Part 1 – The Viking Age: In celebration of its centenary, a look at La Jolla High School then and now
La Jolla High School, part of the San Diego Unified School District, opened in September 1922 and has remained an educational component of the community. This is the first part of a La Jolla Light series marking the school’s 100th anniversary.
In June 1921, the San Diego School Board passed a resolution to add a new high school on 5.6 acres off Fay Avenue around Westbourne Street in La Jolla.
La Jolla Junior High School opened for grades 10-12 on September 18, 1922. Its first yearbook, titled “The Jewel”, was published in June 1923, showing 14 students in the first sophomore class.
At the school’s first commencement ceremony on June 25, 1925, 11 students became the first graduates of what was then called La Jolla Senior High School.
By comparison, 316 graduates were in the Class of 2022.
Decades-old elders prepare to gather in celebrations honoring their role in the Viking annals.
The Jolla High School Alumni Association is planning an “Alumni Centennial Homecoming Football Game Celebration” at 4:30 p.m. on Friday, September 30 at the Coggan Family Aquatic Complex on the school campus at 800 Nautilus Street.
Representatives for the association did not respond to requests for details, but the organization’s website says the event, for alumni 21 and older, will precede the Vikings’ return game and will include tacos and drinks. Tickets are $100. To learn more, visit ljhsalumni.org/anniversary.
An “LJHS Centennial Reunion” is scheduled by Class of 1967 member Bob Vogt for 6 p.m. Saturday, October 22 at the Conrad Prebys Performing Arts Center, 7600 Fay Ave., La Jolla.
The event is for Viking alumni from all decades and “any La Jolla High School friend” 21 or older, Vogt said. The evening will include a piano performance by an Emmy Award-winning LJHS alumnus whose name is being kept secret, as well as celebrity appearances and a two-hour concert by 80s cover band Tainted Love. There will also be food, beverages – including a Centennial Margarita – LJHS Centennial souvenirs and merchandise. Tickets are $195. For more information, visit theconrad.org/events/ljhs-reunion.
Vogt, founder of the BottleRock Napa Valley music, wine and food festival, who has extensive experience planning entertainment events, said he wanted to plan the LJHS centennial celebration to reconnect with his colleagues. ancient Vikings.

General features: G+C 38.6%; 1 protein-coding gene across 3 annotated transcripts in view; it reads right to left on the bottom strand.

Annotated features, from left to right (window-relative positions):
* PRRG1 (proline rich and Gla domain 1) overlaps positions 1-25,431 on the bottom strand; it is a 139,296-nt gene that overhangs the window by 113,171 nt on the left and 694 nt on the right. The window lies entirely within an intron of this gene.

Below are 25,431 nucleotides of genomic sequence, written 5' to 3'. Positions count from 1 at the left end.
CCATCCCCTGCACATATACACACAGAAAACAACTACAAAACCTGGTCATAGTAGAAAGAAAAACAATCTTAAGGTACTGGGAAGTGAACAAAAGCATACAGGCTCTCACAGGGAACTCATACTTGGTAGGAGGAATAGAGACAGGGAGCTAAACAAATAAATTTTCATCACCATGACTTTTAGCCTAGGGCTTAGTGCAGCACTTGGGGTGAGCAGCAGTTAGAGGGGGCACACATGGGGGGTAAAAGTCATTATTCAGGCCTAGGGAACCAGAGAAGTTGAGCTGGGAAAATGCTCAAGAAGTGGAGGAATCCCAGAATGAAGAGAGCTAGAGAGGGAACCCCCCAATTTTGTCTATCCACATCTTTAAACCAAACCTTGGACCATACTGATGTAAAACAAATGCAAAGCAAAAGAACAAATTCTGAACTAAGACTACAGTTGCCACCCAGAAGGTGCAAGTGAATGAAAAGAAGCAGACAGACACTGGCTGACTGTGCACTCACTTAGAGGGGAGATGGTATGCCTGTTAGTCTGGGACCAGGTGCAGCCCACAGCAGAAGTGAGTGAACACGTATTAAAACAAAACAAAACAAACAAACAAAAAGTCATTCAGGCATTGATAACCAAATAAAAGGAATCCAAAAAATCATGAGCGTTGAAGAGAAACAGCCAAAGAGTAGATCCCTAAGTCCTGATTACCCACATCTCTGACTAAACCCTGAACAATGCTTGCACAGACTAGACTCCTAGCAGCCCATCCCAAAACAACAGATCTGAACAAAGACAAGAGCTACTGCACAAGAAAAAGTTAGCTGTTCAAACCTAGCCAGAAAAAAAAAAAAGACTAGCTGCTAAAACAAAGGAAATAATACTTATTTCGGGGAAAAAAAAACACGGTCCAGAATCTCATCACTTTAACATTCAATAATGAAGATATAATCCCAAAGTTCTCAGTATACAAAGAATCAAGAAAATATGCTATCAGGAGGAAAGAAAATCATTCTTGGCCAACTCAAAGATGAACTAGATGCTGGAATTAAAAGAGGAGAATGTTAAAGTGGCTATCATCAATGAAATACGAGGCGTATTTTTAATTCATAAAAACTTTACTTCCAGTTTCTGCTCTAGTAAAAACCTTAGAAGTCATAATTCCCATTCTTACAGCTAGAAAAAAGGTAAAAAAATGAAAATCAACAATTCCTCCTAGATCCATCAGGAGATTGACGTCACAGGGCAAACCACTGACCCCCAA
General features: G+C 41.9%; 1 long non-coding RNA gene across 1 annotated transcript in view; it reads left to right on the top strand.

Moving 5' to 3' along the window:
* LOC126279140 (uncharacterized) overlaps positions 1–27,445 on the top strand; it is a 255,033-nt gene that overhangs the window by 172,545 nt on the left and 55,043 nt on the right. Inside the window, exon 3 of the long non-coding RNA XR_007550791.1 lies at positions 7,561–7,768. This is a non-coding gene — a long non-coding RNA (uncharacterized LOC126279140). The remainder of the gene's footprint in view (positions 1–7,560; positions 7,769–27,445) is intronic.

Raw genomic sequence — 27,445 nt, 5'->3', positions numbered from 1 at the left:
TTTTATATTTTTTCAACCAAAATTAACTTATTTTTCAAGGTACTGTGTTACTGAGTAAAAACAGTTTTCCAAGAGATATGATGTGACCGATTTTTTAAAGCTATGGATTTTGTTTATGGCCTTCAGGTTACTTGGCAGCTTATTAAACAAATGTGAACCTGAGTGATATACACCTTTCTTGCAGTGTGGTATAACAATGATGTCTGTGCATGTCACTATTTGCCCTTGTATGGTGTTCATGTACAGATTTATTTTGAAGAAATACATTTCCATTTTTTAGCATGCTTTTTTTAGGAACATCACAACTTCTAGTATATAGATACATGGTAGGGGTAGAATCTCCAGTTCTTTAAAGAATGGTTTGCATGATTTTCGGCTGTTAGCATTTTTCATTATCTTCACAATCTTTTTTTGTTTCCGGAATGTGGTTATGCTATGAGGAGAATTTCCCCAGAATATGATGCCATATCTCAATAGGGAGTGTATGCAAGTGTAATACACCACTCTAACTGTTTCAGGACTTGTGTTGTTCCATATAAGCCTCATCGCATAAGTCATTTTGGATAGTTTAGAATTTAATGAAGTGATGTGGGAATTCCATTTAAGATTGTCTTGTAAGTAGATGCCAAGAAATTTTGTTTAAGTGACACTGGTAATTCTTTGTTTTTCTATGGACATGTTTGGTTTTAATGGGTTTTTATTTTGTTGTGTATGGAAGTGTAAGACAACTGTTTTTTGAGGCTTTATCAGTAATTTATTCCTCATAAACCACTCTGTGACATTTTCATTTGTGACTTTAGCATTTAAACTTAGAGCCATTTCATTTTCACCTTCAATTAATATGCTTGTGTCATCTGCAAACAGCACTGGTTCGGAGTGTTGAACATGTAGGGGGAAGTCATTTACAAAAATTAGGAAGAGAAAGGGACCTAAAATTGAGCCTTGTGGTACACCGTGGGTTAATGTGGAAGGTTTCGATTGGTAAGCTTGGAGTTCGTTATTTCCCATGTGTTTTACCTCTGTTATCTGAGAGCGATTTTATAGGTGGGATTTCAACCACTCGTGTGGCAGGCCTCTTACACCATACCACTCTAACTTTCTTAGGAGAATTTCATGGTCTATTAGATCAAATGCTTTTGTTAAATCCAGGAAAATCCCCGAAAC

He wants “to have a chance to be part of the city again,” he said, calling The Conrad “that gem right in the middle of a city that’s so pretty.”
A portion of the proceeds will go towards founding and maintaining an on-campus Viking Hall of Fame, which Vogt hopes will include accomplished alumni in the arts, sports, sciences and other fields.
“The school was great. [Everyone] was cool and pretty and wonderful and smart.
– Bob Vogt, La Jolla High School Class of 1967
Over the decades, LJHS slowly expanded its campus and student body. It now occupies over 14 acres with an enrollment of approximately 1,300 students.
The school also changed its colors from the original green and white to the current red and black.
It is unknown when the colors changed, or when La Jolla High began to include ninth grade.
LJHS now offers gifted and talented education, English as a second language, and special education programs and has been recognized as a California Distinguished School and Achievement through School of Individual Distinction.
“School was great,” Vogt said. Everyone on campus, from teachers to students, “was cool, beautiful, wonderful, and smart,” he recalls.
“There are a lot of interesting people who have passed through here in 100 years,” he added.
Calling all ancient Vikings! La Jolla Light would like to hear from La Jolla High School graduates from all decades. To share your memories, please email [email protected] ◆